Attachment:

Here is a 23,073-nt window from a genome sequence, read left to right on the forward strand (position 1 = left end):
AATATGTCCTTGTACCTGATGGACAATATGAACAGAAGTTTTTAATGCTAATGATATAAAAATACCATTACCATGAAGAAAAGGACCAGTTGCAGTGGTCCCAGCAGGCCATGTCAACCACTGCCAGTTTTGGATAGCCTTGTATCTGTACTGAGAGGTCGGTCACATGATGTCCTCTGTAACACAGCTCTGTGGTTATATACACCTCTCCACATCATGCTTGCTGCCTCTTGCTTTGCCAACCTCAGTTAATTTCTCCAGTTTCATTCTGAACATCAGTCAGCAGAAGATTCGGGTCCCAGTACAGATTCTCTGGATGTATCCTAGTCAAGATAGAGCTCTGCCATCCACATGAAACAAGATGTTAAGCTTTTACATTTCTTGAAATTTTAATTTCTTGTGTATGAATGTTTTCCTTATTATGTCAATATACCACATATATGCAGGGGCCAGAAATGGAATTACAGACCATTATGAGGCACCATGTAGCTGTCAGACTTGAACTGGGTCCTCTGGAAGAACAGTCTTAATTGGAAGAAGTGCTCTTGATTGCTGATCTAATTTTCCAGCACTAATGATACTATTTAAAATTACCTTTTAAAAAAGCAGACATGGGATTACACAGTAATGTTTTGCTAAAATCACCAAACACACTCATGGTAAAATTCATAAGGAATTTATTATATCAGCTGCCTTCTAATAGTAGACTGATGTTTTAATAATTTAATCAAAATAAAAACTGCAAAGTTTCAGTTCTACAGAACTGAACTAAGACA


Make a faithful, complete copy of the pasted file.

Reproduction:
Here is a 23,073-nt window from a genome sequence, read left to right on the forward strand (position 1 = left end):
AATATGTCCTTGTACCTGATGGACAATATGAACAGAAGTTTTTAATGCTAATGATATAAAAATACCATTACCATGAAGAAAAGGACCAGTTGCAGTGGTCCCAGCAGGCCATGTCAACCACTGCCAGTTTTGGATAGCCTTGTATCTGTACTGAGAGGTCGGTCACATGATGTCCTCTGTAACACAGCTCTGTGGTTATATACACCTCTCCACATCATGCTTGCTGCCTCTTGCTTTGCCAACCTCAGTTAATTTCTCCAGTTTCATTCTGAACATCAGTCAGCAGAAGATTCGGGTCCCAGTACAGATTCTCTGGATGTATCCTAGTCAAGATAGAGCTCTGCCATCCACATGAAACAAGATGTTAAGCTTTTACATTTCTTGAAATTTTAATTTCTTGTGTATGAATGTTTTCCTTATTATGTCAATATACCACATATATGCAGGGGCCAGAAATGGAATTACAGACCATTATGAGGCACCATGTAGCTGTCAGACTTGAACTGGGTCCTCTGGAAGAACAGTCTTAATTGGAAGAAGTGCTCTTGATTGCTGATCTAATTTTCCAGCACTAATGATACTATTTAAAATTACCTTTTAAAAAAGCAGACATGGGATTACACAGTAATGTTTTGCTAAAATCACCAAACACACTCATGGTAAAATTCATAAGGAATTTATTATATCAGCTGCCTTCTAATAGTAGACTGATGTTTTAATAATTTAATCAAAATAAAAACTGCAAAGTTTCAGTTCTACAGAACTGAACTAAGACA